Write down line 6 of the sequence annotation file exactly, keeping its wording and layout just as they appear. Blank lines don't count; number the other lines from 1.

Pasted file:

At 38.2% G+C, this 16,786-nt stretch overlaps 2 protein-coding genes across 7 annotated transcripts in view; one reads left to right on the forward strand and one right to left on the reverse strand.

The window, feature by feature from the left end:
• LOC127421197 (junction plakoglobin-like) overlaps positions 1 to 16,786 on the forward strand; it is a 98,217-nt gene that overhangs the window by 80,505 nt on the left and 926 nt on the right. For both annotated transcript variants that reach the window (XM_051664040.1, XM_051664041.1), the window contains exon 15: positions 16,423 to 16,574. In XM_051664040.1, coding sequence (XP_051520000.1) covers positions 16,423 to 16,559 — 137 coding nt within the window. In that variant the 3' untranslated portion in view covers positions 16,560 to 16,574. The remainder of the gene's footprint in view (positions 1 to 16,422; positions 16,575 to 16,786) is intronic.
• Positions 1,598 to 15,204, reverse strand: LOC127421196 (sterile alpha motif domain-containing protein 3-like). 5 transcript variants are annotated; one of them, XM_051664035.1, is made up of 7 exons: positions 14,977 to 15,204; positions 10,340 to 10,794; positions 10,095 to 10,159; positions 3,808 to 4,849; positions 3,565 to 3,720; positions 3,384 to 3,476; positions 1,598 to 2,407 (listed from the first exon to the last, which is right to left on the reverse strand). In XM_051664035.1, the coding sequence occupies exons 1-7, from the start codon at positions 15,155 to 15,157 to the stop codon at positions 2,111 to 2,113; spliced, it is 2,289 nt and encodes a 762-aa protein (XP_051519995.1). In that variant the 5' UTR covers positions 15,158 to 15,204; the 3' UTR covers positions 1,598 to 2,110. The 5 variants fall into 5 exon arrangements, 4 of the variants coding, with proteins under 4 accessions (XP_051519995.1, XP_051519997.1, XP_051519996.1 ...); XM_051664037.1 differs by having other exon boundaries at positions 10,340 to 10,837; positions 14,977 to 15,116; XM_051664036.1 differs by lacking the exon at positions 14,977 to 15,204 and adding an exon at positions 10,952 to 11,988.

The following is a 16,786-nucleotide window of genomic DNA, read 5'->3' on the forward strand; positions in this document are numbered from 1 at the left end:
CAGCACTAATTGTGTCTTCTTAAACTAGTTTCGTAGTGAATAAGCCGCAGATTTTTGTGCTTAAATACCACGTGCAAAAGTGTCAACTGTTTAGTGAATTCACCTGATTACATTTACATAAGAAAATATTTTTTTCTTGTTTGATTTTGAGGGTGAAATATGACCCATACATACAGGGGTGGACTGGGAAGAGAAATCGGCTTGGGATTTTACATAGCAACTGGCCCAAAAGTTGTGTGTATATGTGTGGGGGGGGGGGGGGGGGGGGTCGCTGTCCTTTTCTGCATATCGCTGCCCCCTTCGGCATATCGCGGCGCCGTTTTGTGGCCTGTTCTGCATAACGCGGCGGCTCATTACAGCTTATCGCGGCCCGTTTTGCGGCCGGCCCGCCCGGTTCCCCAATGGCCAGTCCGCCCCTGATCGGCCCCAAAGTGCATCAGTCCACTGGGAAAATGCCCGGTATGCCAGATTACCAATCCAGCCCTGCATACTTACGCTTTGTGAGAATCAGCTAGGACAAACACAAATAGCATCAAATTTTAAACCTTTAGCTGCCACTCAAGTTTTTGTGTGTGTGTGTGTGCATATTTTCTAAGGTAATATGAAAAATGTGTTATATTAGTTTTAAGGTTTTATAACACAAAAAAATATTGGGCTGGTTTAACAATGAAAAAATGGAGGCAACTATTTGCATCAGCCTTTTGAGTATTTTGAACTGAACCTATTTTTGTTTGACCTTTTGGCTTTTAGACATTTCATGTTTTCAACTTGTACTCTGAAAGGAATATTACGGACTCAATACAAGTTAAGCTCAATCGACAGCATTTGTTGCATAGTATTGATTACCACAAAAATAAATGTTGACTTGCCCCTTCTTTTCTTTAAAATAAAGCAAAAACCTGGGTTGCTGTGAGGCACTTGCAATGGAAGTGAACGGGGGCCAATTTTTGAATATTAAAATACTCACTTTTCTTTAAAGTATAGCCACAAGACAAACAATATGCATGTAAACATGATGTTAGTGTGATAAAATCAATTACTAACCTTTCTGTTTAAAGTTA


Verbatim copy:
CAGCACTAATTGTGTCTTCTTAAACTAGTTTCGTAGTGAATAAGCCGCAGATTTTTGTGCTTAAATACCACGTGCAAAAGTGTCAACTGTTTAGTGAATTCACCTGATTACATTTACATAAGAAAATATTTTTTTCTTGTTTGATTTTGAGGGTGAAATATGACCCATACATACAGGGGTGGACTGGGAAGAGAAATCGGCTTGGGATTTTACATAGCAACTGGCCCAAAAGTTGTGTGTATATGTGTGGGGGGGGGGGGGGGGGGGGTCGCTGTCCTTTTCTGCATATCGCTGCCCCCTTCGGCATATCGCGGCGCCGTTTTGTGGCCTGTTCTGCATAACGCGGCGGCTCATTACAGCTTATCGCGGCCCGTTTTGCGGCCGGCCCGCCCGGTTCCCCAATGGCCAGTCCGCCCCTGATCGGCCCCAAAGTGCATCAGTCCACTGGGAAAATGCCCGGTATGCCAGATTACCAATCCAGCCCTGCATACTTACGCTTTGTGAGAATCAGCTAGGACAAACACAAATAGCATCAAATTTTAAACCTTTAGCTGCCACTCAAGTTTTTGTGTGTGTGTGTGTGCATATTTTCTAAGGTAATATGAAAAATGTGTTATATTAGTTTTAAGGTTTTATAACACAAAAAAATATTGGGCTGGTTTAACAATGAAAAAATGGAGGCAACTATTTGCATCAGCCTTTTGAGTATTTTGAACTGAACCTATTTTTGTTTGACCTTTTGGCTTTTAGACATTTCATGTTTTCAACTTGTACTCTGAAAGGAATATTACGGACTCAATACAAGTTAAGCTCAATCGACAGCATTTGTTGCATAGTATTGATTACCACAAAAATAAATGTTGACTTGCCCCTTCTTTTCTTTAAAATAAAGCAAAAACCTGGGTTGCTGTGAGGCACTTGCAATGGAAGTGAACGGGGGCCAATTTTTGAATATTAAAATACTCACTTTTCTTTAAAGTATAGCCACAAGACAAACAATATGCATGTAAACATGATGTTAGTGTGATAAAATCAATTACTAACCTTTCTGTTTAAAGTTA